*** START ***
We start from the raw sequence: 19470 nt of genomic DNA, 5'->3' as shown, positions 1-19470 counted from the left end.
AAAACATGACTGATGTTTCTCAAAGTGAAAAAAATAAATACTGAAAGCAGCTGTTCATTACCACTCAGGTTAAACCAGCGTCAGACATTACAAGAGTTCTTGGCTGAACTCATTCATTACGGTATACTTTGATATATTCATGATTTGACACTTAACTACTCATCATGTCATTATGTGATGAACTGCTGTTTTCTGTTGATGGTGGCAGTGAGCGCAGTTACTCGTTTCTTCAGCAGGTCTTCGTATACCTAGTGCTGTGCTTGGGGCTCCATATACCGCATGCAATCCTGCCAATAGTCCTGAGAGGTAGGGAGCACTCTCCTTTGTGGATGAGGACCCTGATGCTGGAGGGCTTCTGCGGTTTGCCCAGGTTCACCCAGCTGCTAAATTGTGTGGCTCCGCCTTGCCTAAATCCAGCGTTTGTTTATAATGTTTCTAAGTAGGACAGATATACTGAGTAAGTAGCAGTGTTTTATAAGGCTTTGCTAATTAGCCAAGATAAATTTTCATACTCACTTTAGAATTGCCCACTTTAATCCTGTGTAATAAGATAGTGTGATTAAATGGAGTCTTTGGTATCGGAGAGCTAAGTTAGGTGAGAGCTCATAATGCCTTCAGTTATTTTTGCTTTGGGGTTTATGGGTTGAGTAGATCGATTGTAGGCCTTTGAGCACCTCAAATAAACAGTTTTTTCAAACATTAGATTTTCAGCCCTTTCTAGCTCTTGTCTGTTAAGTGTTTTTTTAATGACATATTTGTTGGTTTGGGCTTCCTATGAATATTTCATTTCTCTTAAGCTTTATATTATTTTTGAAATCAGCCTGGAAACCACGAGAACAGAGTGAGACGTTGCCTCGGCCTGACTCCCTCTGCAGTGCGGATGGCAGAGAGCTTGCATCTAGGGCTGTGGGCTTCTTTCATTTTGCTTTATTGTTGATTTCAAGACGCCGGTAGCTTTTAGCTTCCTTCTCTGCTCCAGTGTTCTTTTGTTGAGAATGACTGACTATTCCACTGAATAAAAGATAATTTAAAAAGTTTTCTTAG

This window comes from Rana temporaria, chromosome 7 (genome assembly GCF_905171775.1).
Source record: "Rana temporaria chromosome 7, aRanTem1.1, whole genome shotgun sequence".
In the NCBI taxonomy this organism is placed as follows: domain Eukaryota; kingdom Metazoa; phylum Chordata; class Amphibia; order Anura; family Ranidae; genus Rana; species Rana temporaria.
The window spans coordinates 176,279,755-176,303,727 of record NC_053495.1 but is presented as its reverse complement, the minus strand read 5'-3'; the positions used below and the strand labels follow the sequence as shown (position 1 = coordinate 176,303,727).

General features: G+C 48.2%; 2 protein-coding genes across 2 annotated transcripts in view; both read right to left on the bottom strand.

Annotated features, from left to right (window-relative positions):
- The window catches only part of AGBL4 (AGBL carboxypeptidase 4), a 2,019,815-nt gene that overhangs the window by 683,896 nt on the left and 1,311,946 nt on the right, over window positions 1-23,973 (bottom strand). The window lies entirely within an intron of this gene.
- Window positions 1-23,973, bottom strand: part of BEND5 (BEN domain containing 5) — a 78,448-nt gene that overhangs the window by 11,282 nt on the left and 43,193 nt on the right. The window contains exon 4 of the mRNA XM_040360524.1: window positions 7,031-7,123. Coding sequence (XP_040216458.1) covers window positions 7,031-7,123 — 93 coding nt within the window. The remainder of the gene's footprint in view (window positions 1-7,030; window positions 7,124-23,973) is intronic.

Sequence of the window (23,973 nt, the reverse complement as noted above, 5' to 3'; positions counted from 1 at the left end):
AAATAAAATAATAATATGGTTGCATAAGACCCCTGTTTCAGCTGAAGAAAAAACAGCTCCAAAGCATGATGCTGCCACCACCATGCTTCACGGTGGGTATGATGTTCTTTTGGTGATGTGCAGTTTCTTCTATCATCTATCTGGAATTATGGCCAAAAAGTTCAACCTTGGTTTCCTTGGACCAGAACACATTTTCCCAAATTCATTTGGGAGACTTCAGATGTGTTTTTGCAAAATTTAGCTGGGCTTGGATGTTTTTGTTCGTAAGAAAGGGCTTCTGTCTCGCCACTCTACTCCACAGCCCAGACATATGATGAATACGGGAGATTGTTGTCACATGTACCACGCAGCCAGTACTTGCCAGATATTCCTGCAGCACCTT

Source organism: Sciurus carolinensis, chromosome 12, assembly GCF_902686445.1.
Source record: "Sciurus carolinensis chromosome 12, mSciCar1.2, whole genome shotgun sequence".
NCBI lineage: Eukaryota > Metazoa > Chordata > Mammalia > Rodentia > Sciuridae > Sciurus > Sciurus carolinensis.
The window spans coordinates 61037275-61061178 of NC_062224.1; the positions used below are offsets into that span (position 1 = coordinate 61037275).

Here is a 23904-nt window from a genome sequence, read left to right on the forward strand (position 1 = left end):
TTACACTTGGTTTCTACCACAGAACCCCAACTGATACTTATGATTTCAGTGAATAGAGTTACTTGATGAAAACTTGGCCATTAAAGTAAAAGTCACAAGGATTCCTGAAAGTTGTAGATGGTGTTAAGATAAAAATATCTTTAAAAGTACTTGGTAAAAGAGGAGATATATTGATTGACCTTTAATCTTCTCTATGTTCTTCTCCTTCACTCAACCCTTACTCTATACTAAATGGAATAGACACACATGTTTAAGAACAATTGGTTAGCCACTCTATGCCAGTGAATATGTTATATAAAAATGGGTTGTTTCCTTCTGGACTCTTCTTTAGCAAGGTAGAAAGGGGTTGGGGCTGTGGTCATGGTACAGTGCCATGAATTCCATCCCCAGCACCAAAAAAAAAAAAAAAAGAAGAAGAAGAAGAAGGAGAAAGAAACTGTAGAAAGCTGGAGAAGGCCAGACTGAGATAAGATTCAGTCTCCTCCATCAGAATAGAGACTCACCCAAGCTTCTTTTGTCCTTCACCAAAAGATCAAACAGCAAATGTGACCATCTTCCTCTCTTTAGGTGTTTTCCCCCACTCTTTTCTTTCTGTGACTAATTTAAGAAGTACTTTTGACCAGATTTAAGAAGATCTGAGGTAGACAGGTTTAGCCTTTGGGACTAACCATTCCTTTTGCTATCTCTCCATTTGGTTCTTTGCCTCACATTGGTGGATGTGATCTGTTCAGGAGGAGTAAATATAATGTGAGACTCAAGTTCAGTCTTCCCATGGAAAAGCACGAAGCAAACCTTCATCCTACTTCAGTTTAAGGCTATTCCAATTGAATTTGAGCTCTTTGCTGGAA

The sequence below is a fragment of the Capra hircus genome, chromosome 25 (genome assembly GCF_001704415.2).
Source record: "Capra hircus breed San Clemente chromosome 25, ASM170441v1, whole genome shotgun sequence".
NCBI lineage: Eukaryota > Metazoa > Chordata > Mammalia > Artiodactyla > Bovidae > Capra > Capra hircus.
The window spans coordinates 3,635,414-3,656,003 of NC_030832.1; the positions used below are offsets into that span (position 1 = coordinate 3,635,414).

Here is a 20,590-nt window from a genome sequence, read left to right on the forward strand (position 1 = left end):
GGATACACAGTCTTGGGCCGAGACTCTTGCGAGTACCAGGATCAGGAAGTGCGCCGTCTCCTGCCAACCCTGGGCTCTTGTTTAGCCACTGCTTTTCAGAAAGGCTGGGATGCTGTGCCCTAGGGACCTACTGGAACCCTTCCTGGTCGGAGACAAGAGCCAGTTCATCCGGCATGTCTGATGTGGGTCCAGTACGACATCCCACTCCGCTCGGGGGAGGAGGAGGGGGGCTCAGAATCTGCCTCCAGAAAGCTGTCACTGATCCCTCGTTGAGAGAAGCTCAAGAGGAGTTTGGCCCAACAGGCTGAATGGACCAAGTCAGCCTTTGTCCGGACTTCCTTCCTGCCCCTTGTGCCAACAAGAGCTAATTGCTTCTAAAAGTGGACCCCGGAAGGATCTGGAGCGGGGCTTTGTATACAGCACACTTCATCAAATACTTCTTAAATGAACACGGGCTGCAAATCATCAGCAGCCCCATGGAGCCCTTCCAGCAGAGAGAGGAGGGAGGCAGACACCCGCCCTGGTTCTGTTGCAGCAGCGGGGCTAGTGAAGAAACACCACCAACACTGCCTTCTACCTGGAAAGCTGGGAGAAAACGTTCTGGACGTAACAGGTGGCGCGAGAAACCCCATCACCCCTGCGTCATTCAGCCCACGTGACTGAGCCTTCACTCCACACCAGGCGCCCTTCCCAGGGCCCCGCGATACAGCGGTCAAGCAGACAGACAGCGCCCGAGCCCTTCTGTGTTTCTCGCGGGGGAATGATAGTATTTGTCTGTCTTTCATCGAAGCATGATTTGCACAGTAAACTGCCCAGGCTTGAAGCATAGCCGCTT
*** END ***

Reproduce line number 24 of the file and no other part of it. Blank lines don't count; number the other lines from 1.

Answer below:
GGATACACAGTCTTGGGCCGAGACTCTTGCGAGTACCAGGATCAGGAAGTGCGCCGTCTCCTGCCAACCCTGGGCTCTTGTTTAGCCACTGCTTTTCAGAAAGGCTGGGATGCTGTGCCCTAGGGACCTACTGGAACCCTTCCTGGTCGGAGACAAGAGCCAGTTCATCCGGCATGTCTGATGTGGGTCCAGTACGACATCCCACTCCGCTCGGGGGAGGAGGAGGGGGGCTCAGAATCTGCCTCCAGAAAGCTGTCACTGATCCCTCGTTGAGAGAAGCTCAAGAGGAGTTTGGCCCAACAGGCTGAATGGACCAAGTCAGCCTTTGTCCGGACTTCCTTCCTGCCCCTTGTGCCAACAAGAGCTAATTGCTTCTAAAAGTGGACCCCGGAAGGATCTGGAGCGGGGCTTTGTATACAGCACACTTCATCAAATACTTCTTAAATGAACACGGGCTGCAAATCATCAGCAGCCCCATGGAGCCCTTCCAGCAGAGAGAGGAGGGAGGCAGACACCCGCCCTGGTTCTGTTGCAGCAGCGGGGCTAGTGAAGAAACACCACCAACACTGCCTTCTACCTGGAAAGCTGGGAGAAAACGTTCTGGACGTAACAGGTGGCGCGAGAAACCCCATCACCCCTGCGTCATTCAGCCCACGTGACTGAGCCTTCACTCCACACCAGGCGCCCTTCCCAGGGCCCCGCGATACAGCGGTCAAGCAGACAGACAGCGCCCGAGCCCTTCTGTGTTTCTCGCGGGGGAATGATAGTATTTGTCTGTCTTTCATCGAAGCATGATTTGCACAGTAAACTGCCCAGGCTTGAAGCATAGCCGCTT